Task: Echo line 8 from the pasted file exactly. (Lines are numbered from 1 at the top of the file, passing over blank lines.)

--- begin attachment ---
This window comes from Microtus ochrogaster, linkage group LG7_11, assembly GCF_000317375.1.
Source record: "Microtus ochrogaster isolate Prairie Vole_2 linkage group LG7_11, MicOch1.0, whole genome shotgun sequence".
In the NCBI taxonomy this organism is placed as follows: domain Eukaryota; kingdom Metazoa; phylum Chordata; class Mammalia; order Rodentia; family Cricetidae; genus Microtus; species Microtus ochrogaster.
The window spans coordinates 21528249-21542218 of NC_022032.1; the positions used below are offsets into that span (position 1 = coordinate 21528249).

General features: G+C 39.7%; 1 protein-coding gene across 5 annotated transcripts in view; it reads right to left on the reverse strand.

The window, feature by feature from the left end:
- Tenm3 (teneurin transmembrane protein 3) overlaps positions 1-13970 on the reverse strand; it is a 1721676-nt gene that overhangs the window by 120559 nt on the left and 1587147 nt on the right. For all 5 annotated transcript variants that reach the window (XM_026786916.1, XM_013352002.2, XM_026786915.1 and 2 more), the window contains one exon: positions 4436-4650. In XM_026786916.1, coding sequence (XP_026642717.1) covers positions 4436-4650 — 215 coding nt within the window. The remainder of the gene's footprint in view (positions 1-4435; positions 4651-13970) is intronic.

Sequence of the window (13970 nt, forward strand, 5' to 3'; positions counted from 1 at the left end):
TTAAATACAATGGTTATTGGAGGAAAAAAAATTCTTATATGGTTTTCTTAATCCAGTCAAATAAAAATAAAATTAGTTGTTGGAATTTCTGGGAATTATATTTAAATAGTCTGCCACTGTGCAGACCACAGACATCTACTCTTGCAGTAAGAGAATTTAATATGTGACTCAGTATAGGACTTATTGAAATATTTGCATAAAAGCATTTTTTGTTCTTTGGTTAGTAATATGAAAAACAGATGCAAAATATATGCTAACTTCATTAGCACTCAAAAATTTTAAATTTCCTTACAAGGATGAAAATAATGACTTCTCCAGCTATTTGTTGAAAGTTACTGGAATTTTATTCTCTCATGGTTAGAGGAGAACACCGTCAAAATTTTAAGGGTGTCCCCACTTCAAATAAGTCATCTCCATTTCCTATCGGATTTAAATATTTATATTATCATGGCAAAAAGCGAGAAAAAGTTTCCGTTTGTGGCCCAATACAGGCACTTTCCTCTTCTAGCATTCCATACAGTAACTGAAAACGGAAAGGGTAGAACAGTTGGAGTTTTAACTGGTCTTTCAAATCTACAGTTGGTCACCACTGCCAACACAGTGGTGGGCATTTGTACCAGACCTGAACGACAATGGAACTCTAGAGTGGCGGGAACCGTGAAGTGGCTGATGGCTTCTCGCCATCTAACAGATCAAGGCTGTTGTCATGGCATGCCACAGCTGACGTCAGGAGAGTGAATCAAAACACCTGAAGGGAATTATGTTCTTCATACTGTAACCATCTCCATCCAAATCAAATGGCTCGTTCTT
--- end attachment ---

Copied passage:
Sequence of the window (13970 nt, forward strand, 5' to 3'; positions counted from 1 at the left end):